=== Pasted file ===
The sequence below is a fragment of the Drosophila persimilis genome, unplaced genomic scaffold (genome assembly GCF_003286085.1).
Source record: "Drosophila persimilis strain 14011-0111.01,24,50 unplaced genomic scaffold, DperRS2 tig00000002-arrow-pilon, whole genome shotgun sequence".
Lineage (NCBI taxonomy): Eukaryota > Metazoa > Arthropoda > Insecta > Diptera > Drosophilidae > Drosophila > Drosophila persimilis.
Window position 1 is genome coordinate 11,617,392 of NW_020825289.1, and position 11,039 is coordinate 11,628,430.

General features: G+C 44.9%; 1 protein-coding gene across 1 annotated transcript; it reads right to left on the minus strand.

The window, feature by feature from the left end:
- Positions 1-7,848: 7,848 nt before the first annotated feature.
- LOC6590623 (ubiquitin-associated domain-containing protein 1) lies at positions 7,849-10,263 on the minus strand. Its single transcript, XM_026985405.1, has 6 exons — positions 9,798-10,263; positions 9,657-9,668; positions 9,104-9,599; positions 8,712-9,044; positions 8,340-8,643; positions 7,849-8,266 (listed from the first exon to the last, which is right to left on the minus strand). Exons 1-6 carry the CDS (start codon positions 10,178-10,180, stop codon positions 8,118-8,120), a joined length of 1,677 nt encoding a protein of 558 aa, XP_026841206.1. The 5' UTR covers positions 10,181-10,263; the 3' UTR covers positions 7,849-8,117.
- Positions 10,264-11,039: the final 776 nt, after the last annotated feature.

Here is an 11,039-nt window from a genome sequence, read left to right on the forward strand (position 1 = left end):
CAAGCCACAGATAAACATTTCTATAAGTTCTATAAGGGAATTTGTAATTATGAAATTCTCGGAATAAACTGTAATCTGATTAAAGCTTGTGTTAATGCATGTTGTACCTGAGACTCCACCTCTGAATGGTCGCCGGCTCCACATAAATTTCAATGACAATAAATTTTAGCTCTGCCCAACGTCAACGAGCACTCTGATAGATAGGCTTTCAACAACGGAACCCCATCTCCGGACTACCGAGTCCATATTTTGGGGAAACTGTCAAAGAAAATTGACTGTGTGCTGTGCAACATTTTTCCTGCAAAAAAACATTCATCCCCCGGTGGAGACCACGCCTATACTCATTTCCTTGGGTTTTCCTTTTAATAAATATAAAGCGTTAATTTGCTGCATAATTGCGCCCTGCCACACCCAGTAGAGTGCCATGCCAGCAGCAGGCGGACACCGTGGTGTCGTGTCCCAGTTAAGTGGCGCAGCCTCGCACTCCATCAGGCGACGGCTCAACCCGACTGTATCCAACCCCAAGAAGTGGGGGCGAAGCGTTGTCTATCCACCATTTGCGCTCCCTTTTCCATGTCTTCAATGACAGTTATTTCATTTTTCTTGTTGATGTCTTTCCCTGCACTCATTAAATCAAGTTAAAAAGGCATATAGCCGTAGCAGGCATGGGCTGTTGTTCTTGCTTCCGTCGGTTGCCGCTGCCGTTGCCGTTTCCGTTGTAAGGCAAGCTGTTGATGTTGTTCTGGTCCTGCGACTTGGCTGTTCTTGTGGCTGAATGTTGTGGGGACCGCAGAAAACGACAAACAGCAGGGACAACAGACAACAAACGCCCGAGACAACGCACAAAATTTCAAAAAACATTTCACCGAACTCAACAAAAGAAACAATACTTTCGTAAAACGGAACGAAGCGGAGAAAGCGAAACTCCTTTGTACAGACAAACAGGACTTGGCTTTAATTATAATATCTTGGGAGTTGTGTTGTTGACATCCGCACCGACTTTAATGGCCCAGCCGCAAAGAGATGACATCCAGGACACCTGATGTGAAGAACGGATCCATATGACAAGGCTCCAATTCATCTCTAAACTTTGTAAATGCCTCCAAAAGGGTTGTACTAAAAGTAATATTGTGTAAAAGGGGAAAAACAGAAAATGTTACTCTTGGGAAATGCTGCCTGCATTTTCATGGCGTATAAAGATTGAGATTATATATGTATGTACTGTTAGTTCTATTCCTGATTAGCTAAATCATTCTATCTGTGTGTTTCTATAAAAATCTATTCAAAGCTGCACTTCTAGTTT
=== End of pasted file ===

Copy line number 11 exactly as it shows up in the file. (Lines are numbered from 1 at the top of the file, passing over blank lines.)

CAAGCCACAGATAAACATTTCTATAAGTTCTATAAGGGAATTTGTAATTATGAAATTCTCGGAATAAACTGTAATCTGATTAAAGCTTGTGTTAATGCATGTTGTACCTGAGACTCCACCTCTGAATGGTCGCCGGCTCCACATAAATTTCAATGACAATAAATTTTAGCTCTGCCCAACGTCAACGAGCACTCTGATAGATAGGCTTTCAACAACGGAACCCCATCTCCGGACTACCGAGTCCATATTTTGGGGAAACTGTCAAAGAAAATTGACTGTGTGCTGTGCAACATTTTTCCTGCAAAAAAACATTCATCCCCCGGTGGAGACCACGCCTATACTCATTTCCTTGGGTTTTCCTTTTAATAAATATAAAGCGTTAATTTGCTGCATAATTGCGCCCTGCCACACCCAGTAGAGTGCCATGCCAGCAGCAGGCGGACACCGTGGTGTCGTGTCCCAGTTAAGTGGCGCAGCCTCGCACTCCATCAGGCGACGGCTCAACCCGACTGTATCCAACCCCAAGAAGTGGGGGCGAAGCGTTGTCTATCCACCATTTGCGCTCCCTTTTCCATGTCTTCAATGACAGTTATTTCATTTTTCTTGTTGATGTCTTTCCCTGCACTCATTAAATCAAGTTAAAAAGGCATATAGCCGTAGCAGGCATGGGCTGTTGTTCTTGCTTCCGTCGGTTGCCGCTGCCGTTGCCGTTTCCGTTGTAAGGCAAGCTGTTGATGTTGTTCTGGTCCTGCGACTTGGCTGTTCTTGTGGCTGAATGTTGTGGGGACCGCAGAAAACGACAAACAGCAGGGACAACAGACAACAAACGCCCGAGACAACGCACAAAATTTCAAAAAACATTTCACCGAACTCAACAAAAGAAACAATACTTTCGTAAAACGGAACGAAGCGGAGAAAGCGAAACTCCTTTGTACAGACAAACAGGACTTGGCTTTAATTATAATATCTTGGGAGTTGTGTTGTTGACATCCGCACCGACTTTAATGGCCCAGCCGCAAAGAGATGACATCCAGGACACCTGATGTGAAGAACGGATCCATATGACAAGGCTCCAATTCATCTCTAAACTTTGTAAATGCCTCCAAAAGGGTTGTACTAAAAGTAATATTGTGTAAAAGGGGAAAAACAGAAAATGTTACTCTTGGGAAATGCTGCCTGCATTTTCATGGCGTATAAAGATTGAGATTATATATGTATGTACTGTTAGTTCTATTCCTGATTAGCTAAATCATTCTATCTGTGTGTTTCTATAAAAATCTATTCAAAGCTGCACTTCTAGTTT